Unsurprisingly, laptops make bad to terrible desktops
In response to my entry on the security problem for public clients, Jeff Kaufman suggested laptops as an option on the grounds that they already integrate everything into one physical unit. Unfortunately, I don't think this is workable. The core problem is that laptops make terrible desktops, especially in a setting with relatively untrusted access to them. This shouldn't surprise anyone, since laptops aren't designed to be desktops.
A typical university desktop is cheap, has a relatively large screen (17" is the minimum entry point these days and it often goes larger), is turned on essentially all the time, and must be physically secured in place. It should not have any easily detached fiddly bits that can be removed and lost, because sooner or later they will be. Ideally it should be possible to set it up in a relatively ergonomic way. Some desktops need more than basic computing power; for example, the desktops of a computing lab are often reasonably capable (because the practical alternative is buying a few very capable servers and those are often really expensive). Partly because of this it's an advantage if things are at least somewhat modular.
None of these are attributes of laptops, especially in combination (for example, there are cheap laptops but they're cheap partly because they have really small screens). Your typical relatively inexpensive laptop is relatively slow, has a small screen, has historically often not been designed to run anywhere near all the time, is entirely non-modular, has external fiddly bits like power adapters, is not really particularly ergonomic, and is often hard to secure to a table. None of this is surprising because this is all part of the laptop tradeoff; you're getting convenient, lightweight portability for periodic roaming use and giving up a bunch of other stuff for it. You can use a laptop as a desktop and many people do, but it doesn't make laptops ideal for it.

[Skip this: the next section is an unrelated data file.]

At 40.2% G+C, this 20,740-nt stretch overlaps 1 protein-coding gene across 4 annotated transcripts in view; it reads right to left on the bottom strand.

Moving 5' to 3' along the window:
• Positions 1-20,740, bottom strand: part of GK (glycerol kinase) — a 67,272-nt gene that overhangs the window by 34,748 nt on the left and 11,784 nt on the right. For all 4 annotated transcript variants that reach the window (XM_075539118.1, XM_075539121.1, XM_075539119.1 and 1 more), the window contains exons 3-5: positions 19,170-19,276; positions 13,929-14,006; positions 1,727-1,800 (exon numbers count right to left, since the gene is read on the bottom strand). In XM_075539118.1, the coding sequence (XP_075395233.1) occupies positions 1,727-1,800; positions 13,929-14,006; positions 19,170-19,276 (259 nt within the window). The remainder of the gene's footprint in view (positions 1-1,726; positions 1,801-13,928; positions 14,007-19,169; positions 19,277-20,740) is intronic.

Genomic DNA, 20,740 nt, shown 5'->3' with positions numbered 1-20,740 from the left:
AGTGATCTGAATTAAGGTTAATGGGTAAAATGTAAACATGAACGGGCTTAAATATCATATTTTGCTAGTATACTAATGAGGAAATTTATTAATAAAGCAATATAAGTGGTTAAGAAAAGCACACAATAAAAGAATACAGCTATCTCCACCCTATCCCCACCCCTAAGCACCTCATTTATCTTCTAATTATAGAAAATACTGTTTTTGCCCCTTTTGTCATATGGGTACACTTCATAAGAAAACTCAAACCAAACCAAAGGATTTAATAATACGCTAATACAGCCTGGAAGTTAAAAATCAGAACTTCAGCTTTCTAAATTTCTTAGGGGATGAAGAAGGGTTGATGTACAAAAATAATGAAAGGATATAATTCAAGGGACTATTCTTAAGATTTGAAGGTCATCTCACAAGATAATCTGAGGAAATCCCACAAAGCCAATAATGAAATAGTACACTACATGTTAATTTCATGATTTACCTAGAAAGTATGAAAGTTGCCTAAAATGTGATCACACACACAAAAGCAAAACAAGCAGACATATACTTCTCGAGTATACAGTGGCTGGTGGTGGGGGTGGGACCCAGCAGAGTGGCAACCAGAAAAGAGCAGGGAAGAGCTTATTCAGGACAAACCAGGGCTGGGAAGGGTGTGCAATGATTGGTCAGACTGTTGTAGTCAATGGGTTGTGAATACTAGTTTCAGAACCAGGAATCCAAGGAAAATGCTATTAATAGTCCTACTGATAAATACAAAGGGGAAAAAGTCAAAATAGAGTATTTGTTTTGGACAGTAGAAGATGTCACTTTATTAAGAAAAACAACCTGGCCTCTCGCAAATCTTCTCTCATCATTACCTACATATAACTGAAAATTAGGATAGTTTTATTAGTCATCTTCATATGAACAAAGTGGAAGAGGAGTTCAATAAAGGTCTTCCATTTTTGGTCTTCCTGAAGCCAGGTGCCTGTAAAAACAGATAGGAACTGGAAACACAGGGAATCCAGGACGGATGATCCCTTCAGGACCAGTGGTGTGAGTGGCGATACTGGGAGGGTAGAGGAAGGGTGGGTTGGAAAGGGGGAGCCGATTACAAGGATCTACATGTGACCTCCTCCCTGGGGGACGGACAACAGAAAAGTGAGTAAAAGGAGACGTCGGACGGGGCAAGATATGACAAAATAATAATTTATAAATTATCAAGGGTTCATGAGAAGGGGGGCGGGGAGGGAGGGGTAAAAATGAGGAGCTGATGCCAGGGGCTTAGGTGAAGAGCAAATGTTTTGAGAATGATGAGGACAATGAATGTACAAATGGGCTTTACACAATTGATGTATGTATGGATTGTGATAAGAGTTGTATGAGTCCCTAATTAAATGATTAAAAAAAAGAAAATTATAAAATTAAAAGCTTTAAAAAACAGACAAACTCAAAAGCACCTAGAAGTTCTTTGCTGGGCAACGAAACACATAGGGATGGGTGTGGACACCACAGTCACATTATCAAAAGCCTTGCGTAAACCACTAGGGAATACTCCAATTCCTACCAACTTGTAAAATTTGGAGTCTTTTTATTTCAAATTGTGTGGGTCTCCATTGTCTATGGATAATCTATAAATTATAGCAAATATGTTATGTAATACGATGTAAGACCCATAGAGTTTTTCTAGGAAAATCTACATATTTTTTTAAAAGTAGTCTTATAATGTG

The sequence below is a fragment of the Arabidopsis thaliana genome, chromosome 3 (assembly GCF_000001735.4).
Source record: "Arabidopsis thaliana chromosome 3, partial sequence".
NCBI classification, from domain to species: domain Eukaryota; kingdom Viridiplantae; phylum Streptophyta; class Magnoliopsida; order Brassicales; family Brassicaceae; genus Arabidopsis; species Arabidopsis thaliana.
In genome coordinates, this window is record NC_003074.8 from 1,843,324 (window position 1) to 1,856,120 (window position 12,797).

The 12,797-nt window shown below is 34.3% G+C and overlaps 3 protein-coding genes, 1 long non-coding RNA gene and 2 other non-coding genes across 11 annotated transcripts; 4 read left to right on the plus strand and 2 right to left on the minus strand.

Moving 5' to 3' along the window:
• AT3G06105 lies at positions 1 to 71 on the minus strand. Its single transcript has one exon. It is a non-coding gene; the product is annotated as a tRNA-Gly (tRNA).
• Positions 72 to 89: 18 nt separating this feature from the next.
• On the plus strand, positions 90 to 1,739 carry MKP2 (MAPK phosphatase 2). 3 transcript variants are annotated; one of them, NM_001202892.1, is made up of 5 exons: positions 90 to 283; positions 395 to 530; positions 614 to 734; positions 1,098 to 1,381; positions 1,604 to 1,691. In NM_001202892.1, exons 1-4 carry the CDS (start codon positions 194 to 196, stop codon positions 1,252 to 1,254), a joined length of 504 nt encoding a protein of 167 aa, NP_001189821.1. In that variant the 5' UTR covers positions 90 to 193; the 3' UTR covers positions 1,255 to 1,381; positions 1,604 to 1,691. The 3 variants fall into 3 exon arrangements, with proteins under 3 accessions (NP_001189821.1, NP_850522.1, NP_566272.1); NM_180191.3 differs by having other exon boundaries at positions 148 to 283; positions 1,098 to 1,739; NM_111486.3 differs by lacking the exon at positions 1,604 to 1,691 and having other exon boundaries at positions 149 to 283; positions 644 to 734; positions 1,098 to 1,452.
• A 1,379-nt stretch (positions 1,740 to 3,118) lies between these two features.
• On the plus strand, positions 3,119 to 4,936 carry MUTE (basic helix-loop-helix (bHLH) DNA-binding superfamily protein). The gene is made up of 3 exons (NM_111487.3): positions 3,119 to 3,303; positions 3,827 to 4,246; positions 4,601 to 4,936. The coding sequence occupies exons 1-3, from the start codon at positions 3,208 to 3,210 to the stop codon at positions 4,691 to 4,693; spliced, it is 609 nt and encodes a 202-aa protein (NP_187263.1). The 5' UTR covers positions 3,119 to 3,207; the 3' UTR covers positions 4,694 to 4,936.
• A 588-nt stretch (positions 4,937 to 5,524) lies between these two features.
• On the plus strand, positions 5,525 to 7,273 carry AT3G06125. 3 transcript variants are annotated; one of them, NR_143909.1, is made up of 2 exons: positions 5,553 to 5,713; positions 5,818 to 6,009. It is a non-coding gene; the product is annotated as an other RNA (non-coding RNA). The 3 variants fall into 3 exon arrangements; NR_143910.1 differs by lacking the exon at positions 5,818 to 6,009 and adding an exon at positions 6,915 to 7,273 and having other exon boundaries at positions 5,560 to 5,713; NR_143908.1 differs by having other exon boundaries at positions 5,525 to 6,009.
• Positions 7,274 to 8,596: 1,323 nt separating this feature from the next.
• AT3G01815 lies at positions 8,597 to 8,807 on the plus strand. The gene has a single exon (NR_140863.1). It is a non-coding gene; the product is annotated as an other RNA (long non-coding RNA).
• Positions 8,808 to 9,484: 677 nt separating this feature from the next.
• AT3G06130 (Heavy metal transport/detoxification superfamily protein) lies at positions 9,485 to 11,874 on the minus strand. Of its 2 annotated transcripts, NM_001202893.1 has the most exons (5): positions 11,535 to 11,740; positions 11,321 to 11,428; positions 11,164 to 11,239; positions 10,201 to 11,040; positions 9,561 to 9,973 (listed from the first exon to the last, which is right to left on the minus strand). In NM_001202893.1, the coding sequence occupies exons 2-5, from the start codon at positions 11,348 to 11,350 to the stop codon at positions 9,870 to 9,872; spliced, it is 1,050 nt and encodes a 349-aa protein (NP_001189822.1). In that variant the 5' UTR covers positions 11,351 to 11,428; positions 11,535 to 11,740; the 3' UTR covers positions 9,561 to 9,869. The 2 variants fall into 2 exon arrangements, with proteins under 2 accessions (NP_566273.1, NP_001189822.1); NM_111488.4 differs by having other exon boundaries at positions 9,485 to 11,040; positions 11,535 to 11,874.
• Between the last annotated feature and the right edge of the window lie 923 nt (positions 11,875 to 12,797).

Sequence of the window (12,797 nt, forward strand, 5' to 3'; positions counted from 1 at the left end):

(One sign that laptops are nowhere near ideal desktops is all of the aftermarket products designed to make them work better at that job, starting with laptop stands.)
If you don't care very much about offering a decently good environment, this is actually okay. A bunch of cheap laptops with cable locks in an attended environment suffice to let people do quick things like check their email on the fly, and they might be overall cheaper than custom sourced kiosk machines in enclosures with decent sized screens and so on. And this setup certainly encourages people not to linger. But if you want to offer an attractive environment I don't think that doing this with laptops is viable, especially if you have to worry about people walking off with them. At least for university provided public clients, I think it's desktops or bust.
(Whether or not universities should still try to offer client computing to people is another can of worms entirely that calls for another entry.)
(I'm not exposed enough to modern laptops to know how happy they are about being on and running for hours and hours on end. My relatively old laptop spins up its fans if left sitting powered on for very long and I'm not certain I'd want to let it sit that way for days or weeks on end; if nothing else that might burn out the fans in much shorter order. And they're not exactly really quiet.)